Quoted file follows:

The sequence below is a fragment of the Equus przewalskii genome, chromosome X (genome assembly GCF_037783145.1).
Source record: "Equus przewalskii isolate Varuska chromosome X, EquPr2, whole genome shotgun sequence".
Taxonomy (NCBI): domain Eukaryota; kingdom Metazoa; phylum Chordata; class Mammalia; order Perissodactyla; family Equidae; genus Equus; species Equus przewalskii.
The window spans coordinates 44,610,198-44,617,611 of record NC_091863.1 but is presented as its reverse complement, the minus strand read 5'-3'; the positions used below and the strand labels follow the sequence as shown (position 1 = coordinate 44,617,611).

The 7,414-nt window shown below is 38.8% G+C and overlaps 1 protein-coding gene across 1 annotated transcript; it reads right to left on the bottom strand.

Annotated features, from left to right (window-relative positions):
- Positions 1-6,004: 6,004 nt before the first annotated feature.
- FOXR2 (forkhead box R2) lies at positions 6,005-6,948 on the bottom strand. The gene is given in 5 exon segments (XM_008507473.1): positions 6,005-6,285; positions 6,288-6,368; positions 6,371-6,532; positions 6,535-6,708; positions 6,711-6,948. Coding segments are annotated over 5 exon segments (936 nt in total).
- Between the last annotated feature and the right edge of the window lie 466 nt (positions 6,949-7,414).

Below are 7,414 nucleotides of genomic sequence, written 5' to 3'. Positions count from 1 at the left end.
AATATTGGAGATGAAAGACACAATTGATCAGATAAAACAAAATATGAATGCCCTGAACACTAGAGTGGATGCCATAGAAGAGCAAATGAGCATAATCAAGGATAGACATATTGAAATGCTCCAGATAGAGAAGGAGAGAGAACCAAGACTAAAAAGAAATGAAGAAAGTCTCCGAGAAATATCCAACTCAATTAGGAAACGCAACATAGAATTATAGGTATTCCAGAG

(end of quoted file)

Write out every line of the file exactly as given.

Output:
The sequence below is a fragment of the Equus przewalskii genome, chromosome X (genome assembly GCF_037783145.1).
Source record: "Equus przewalskii isolate Varuska chromosome X, EquPr2, whole genome shotgun sequence".
Taxonomy (NCBI): domain Eukaryota; kingdom Metazoa; phylum Chordata; class Mammalia; order Perissodactyla; family Equidae; genus Equus; species Equus przewalskii.
The window spans coordinates 44,610,198-44,617,611 of record NC_091863.1 but is presented as its reverse complement, the minus strand read 5'-3'; the positions used below and the strand labels follow the sequence as shown (position 1 = coordinate 44,617,611).

The 7,414-nt window shown below is 38.8% G+C and overlaps 1 protein-coding gene across 1 annotated transcript; it reads right to left on the bottom strand.

Annotated features, from left to right (window-relative positions):
- Positions 1-6,004: 6,004 nt before the first annotated feature.
- FOXR2 (forkhead box R2) lies at positions 6,005-6,948 on the bottom strand. The gene is given in 5 exon segments (XM_008507473.1): positions 6,005-6,285; positions 6,288-6,368; positions 6,371-6,532; positions 6,535-6,708; positions 6,711-6,948. Coding segments are annotated over 5 exon segments (936 nt in total).
- Between the last annotated feature and the right edge of the window lie 466 nt (positions 6,949-7,414).

Below are 7,414 nucleotides of genomic sequence, written 5' to 3'. Positions count from 1 at the left end.
AATATTGGAGATGAAAGACACAATTGATCAGATAAAACAAAATATGAATGCCCTGAACACTAGAGTGGATGCCATAGAAGAGCAAATGAGCATAATCAAGGATAGACATATTGAAATGCTCCAGATAGAGAAGGAGAGAGAACCAAGACTAAAAAGAAATGAAGAAAGTCTCCGAGAAATATCCAACTCAATTAGGAAACGCAACATAGAATTATAGGTATTCCAGAG